Although several states rescinded laws seizing or suspending licenses, barriers remain for some license holders. As of 2018, the National Conference of State Legislatures (NCSL) reports at least eight states—Alaska, Georgia, Hawaii, Iowa, Kentucky, Massachusetts, Tennessee and Texas—maintain laws requiring all occupational boards to revoke licenses for defaulting on any type of federal or state education loan. Louisiana will only revoke a license if the professional has defaulted on an education loan issued by the state. An additional five states—Arkansas, California, Mississippi, Minnesota and Florida—revoke only the licenses of health care professionals for defaulting on education loans. In Arkansas and Mississippi, the laws are more narrow, applying only to state health care education loans and scholarship agreements. Two states—Iowa and South Dakota—revoke all state-issued licenses, including driver’s and recreational hunting licenses.

According to the Institute for College Access and Success, 8.9 million federal student loan borrowers now in default with over 1 million borrowers added each year. With a continued increase in the percentage of Americans working in occupations requiring licensure, approximately 25%, combined with rising student loan default rates, there has been renewed interest. The Protecting JOBs Act is a bi-partisan effort at the federal level to address this counterproductive policy.

Watch for ANA updates and requests for grassroots efforts in the interest of advancing this policy. You can read more about this issue at Forbes.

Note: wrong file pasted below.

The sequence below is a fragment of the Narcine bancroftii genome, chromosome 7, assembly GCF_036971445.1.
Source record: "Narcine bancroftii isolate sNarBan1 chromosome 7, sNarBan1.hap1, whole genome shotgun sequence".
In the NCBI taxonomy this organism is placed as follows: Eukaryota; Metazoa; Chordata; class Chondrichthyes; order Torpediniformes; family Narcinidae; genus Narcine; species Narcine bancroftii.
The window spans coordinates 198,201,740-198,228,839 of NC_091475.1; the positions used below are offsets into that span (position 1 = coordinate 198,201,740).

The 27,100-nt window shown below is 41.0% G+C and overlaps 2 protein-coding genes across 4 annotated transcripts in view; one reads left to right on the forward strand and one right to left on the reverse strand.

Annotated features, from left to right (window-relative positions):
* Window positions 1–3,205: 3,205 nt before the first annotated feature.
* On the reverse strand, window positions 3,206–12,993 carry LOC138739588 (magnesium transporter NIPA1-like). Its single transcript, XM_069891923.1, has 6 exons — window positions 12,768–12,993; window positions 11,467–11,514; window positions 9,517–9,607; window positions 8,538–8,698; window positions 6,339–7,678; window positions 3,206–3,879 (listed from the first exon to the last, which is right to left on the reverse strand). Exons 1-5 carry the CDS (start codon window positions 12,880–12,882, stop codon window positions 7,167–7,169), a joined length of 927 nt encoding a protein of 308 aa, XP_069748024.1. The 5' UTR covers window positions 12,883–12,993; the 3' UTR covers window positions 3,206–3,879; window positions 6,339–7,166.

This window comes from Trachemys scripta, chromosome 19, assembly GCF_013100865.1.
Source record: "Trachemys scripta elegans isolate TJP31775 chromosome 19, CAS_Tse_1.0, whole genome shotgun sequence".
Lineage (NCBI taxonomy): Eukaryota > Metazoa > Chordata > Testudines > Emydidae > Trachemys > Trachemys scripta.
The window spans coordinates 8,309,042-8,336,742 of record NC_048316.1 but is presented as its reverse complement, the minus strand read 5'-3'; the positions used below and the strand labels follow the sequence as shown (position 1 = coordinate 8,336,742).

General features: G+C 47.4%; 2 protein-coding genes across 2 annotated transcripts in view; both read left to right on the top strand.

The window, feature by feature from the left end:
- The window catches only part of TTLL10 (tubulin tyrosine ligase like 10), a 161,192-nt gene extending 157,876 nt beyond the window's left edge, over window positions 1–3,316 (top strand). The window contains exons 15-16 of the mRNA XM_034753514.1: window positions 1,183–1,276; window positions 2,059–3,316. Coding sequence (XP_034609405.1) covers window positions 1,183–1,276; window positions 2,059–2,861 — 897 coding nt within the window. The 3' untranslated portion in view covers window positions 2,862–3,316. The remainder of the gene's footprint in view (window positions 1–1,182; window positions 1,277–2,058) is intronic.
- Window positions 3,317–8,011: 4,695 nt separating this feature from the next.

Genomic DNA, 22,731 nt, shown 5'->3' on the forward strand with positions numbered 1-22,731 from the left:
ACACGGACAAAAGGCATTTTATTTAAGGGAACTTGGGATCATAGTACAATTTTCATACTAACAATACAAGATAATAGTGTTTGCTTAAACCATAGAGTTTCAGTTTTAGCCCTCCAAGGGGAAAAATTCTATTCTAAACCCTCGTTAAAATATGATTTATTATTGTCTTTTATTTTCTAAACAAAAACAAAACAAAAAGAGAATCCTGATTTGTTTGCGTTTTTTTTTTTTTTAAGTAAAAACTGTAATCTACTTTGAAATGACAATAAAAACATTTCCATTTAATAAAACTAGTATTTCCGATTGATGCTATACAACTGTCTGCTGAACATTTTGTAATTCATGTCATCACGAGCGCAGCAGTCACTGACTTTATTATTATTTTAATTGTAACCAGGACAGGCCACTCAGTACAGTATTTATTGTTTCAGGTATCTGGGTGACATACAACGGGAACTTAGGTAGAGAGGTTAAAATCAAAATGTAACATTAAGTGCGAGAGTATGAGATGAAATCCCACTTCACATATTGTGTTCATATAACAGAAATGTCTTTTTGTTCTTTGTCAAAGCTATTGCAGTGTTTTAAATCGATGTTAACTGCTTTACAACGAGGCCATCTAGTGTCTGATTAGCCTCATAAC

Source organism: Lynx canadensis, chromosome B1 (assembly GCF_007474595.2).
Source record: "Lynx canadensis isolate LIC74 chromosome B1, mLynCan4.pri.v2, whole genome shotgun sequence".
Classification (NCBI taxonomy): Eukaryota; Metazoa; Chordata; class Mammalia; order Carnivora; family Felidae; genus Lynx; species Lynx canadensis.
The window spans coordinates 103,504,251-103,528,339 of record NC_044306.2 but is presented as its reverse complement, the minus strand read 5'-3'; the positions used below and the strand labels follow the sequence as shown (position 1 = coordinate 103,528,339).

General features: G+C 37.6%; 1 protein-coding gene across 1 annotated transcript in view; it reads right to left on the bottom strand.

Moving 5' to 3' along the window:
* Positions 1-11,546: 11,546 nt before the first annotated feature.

Congressional Update: Workplace Violence and Measles Outbreak


Workplace Violence Legislation Reintroduced

Last week, on February 21, Rep. Joe Courtney (D-CT) reintroduced the Workplace Violence Prevention for Health Care and Social Service Workers Act (H.R. 1309). This goal of this legislation is to help reduce workplace violence that nurses and other healthcare providers face everyday.

It requires the Occupational Safety and Health Administration (OSHA) to develop standards requiring health care and social service employers to write and implement a workplace violence prevention plan to prevent and protect employees from violent incidents in the workplace. OSHA already produces a document containing voluntary guidelines for preventing workplace violence in health care settings. You can read the guidelines by clicking here.

ANA President Dr. Ernest Grant stated, “The American Nurses Association, representing the nation’s 4 million registered nurses, is indebted to the members of Congress who remain steadfast in championing this critical legislation. We believe in this bill because it underscores the urgency to address existing workplace cultures that discourage nurses from reporting for fear of retribution and to implement plans that prevent incidence of violence in the workplace. Safe work environments and quality care are not mutually exclusive, both must be considered in order to promote positive health outcomes for patients and communities. This bill is a step towards meaningful progress to prevent incidents of violence in all health care settings and we thank Rep. Courtney for introducing this legislation.”

Congressional Hearing on the Measles Outbreak

Yesterday, February 27, 2019, the Oversight and Investigations Subcommittee of the House Committee on Energy & Commerce held a hearing on the current measles outbreaks affecting certain communities in the United States. ANA sent a letter to the Subcommittee Chair and Ranking Member regarding our position on vaccines. You can read it here: E and C Measles Letter 2019.02.28 FINAL